Look at it: A world built on fantasy. Synthetic emotions in the form of pills. Psychological warfare in the form of advertising. Mind altering chemicals in the form of food. Brain washing seminars in the form of media. Controlled, isolated bubbles in the form of social networks. Real? You want to talk about reality? We haven’t lived in anything remotely close to it since the turn of the century.
—Mr. Robot, “Mr Robot”
At the end of March of 2013, I resigned from my job as editor/writer of a “geek culture” website for one of the biggest entertainment conglomerates in the world.
My job—which I had for almost 3 years and was quite successful at based on sheer numbers alone—was being replaced by a person I had brought on as a writer to the site, and whose work for the company I had nurtured. I guess continuing on that “nurturing” line, my boss said I could still stay on…in a “den mother” role.
I realized at that moment, listening to all this as the person who was taking my job sat next to me on the little couch with nervous spots of sweat quietly dripping down his face, that my boss had no idea who the fuck I really was or was all about.
But to be fair to him—and to my replacement, who so much better encapsulated that type of desired uber-fan—my heart in terms of being a full-fledged proponent of “geek culture” had started to wane some time during the summer of 2012…some time after those vague uncomfortable feelings during that Comic-Con…some time after the Aurora shooting…my heart waning ever more as each domino in The Year Of The Mask, the year where politics and comic book culture converged, went on.
One of my stated jobs at the site was to present pop-culture sans politics, sans opinion, sans anything that might be controversial whatsoever. Everything that we covered had to be presented as uncritically as possible—a constant celebration.
And yet…geek culture itself was becoming increasingly political, even seeming to impact actual politics itself. In the process, a lot of what made comics and superhero movies fun was being destroyed…which would seem to back up my boss’s claim that all the politics/ideology/criticism should be removed from the coverage.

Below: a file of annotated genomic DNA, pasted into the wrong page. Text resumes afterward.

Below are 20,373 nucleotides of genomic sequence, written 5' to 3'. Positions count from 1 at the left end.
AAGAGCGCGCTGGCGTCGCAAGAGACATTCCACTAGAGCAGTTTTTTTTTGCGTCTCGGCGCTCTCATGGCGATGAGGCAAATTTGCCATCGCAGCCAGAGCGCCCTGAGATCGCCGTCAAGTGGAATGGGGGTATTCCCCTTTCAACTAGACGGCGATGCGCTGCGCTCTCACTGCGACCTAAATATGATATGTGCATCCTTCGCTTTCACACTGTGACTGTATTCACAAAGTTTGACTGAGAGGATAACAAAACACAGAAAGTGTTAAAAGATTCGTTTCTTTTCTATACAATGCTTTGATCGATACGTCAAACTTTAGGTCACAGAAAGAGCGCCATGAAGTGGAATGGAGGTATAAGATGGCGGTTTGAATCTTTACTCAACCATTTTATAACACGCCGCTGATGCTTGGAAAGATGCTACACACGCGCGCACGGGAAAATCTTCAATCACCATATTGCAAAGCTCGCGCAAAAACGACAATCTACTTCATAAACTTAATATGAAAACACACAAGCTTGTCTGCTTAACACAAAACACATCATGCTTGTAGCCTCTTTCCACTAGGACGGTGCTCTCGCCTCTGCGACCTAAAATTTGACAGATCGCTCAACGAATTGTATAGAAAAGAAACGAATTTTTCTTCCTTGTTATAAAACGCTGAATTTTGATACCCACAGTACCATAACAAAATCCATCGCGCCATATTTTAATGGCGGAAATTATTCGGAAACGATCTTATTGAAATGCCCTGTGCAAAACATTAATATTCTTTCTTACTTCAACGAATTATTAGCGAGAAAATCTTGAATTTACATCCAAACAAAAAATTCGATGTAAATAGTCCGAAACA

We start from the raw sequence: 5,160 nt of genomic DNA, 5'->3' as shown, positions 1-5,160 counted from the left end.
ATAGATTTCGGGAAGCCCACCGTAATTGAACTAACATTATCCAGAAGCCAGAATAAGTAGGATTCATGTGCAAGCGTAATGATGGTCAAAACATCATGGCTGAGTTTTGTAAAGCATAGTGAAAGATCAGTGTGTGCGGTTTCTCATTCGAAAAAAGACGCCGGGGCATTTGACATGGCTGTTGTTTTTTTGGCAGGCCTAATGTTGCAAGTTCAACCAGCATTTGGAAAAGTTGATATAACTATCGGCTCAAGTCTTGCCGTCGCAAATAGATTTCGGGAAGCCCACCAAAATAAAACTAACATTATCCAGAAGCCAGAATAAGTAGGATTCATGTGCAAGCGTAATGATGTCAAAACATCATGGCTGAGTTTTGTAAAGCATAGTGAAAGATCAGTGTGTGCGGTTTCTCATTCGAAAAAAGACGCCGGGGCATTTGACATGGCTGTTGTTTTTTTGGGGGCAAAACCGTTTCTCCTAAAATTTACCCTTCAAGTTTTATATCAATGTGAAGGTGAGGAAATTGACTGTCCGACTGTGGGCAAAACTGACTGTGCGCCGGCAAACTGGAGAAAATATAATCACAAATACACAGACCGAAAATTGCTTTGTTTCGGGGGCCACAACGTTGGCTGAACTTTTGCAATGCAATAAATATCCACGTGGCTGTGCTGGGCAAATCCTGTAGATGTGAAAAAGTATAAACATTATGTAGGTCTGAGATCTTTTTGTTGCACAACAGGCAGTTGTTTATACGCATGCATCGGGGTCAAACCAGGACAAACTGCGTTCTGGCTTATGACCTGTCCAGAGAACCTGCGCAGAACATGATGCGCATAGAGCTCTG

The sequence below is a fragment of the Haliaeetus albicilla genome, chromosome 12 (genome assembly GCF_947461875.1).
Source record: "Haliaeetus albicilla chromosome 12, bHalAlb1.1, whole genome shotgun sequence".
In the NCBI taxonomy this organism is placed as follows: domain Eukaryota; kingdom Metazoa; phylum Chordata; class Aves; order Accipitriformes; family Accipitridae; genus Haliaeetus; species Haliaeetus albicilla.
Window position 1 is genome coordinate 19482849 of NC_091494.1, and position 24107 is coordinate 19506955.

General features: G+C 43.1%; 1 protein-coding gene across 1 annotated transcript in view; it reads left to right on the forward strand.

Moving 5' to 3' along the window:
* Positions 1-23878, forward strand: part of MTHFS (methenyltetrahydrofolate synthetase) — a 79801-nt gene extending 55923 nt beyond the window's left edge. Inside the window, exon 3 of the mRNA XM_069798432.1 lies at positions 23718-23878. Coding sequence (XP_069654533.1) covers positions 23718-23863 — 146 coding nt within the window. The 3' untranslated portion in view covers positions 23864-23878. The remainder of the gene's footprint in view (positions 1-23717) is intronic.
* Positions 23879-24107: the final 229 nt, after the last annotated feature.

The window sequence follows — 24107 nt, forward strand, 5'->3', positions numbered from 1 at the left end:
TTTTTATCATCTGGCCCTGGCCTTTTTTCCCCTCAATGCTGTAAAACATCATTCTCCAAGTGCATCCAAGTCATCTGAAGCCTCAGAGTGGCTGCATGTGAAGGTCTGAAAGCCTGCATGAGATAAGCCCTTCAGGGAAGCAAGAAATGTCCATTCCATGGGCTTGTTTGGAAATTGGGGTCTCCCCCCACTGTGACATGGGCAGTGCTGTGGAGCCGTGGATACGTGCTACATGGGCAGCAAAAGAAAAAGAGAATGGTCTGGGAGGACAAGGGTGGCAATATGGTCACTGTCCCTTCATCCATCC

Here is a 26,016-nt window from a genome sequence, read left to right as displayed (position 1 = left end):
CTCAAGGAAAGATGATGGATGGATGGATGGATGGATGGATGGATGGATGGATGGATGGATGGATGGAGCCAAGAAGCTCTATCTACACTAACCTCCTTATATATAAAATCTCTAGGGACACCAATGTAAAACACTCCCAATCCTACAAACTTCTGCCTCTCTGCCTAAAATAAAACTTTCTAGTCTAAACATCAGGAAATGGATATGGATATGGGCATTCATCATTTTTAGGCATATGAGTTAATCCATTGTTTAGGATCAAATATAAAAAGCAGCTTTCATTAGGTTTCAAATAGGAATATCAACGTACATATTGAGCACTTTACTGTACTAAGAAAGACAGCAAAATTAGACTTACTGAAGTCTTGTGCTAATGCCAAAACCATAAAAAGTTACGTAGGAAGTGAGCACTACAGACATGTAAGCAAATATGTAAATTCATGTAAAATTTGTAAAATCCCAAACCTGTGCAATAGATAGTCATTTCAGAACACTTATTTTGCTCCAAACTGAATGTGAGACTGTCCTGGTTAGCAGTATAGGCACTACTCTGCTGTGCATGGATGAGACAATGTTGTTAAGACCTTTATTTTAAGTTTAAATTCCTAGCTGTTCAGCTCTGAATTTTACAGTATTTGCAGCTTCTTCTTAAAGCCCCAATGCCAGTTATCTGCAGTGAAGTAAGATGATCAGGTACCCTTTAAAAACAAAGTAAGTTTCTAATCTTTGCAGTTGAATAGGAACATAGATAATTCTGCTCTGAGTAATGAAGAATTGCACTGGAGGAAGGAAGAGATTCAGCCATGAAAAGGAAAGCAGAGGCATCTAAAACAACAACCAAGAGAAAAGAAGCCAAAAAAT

But there was something BIGGER forming from all this swirling soup of pop-culture fans, online controversy, and a shifting political tone. It was all like…a runaway train I could see coming down the tracks from hundreds of miles away. And it was all leading to this sort of…singularity.
And this wasn’t all just going to impact the fan community, or Hollywood, or whatnot. This was going to impact the entire world. It was going to change the entire world!
I couldn’t articulate all this at the time, however. I just listened to what my boss had to say on that Spring evening, went to my office, cleared out my shit, and sent a set of resignation letters to all pertinent parties the next morning.
Fuck geek culture. It was bullshit, it was literally eating itself. Fuck it—I was out.
And so I embarked on a three-year period of self-discovery; not so much Eat Pray Love as Fear And Loathing In Las Vegas. I wrote a massive amount of stuff at that time. I read a massive amount of material, more than I thought I was ever capable of.
I changed…in such a rapid, profound way that to this very day I question it. What the fuck happened to me? Even things like my musical taste radically altered.
And that whole…fan community, geek culture, the peer group I knew. I had a harder and harder time relating to all that, to them.
I had crossed some sort of boundary. And I had first crossed it back in 2012, I think, at that convention…that’s when it started. Because everybody there seemed so happy; and I felt so uneasy.
Why wasn’t I happy too? What was bothering me? Why was I taking all these notes on the current culture, on the media? Why was I writing all this? Why did I care?
And then, sometime late 2015, it “hit” me. It hit me during the presidential race, where it was all leading to.
And then I just dug out all those notes, compared them to what I was reading every day in the news online, and I knew.
I saw the train.
Geek will eat itself; the icons of our culture becoming the faces of contemporary world politics. The “geeks” of one generation becoming the shapers of political discourse in the present. The media, pundits, and demagogues all too happy to co-opt these icons—if not also the disaffected groups of fans themselves.
It’s not just “kid’s stuff” anymore, folks—it’s grown up! We won!
They take us seriously now! It wasn’t all just a waste of time! Nobody will laugh at us anymore, or make fun of us!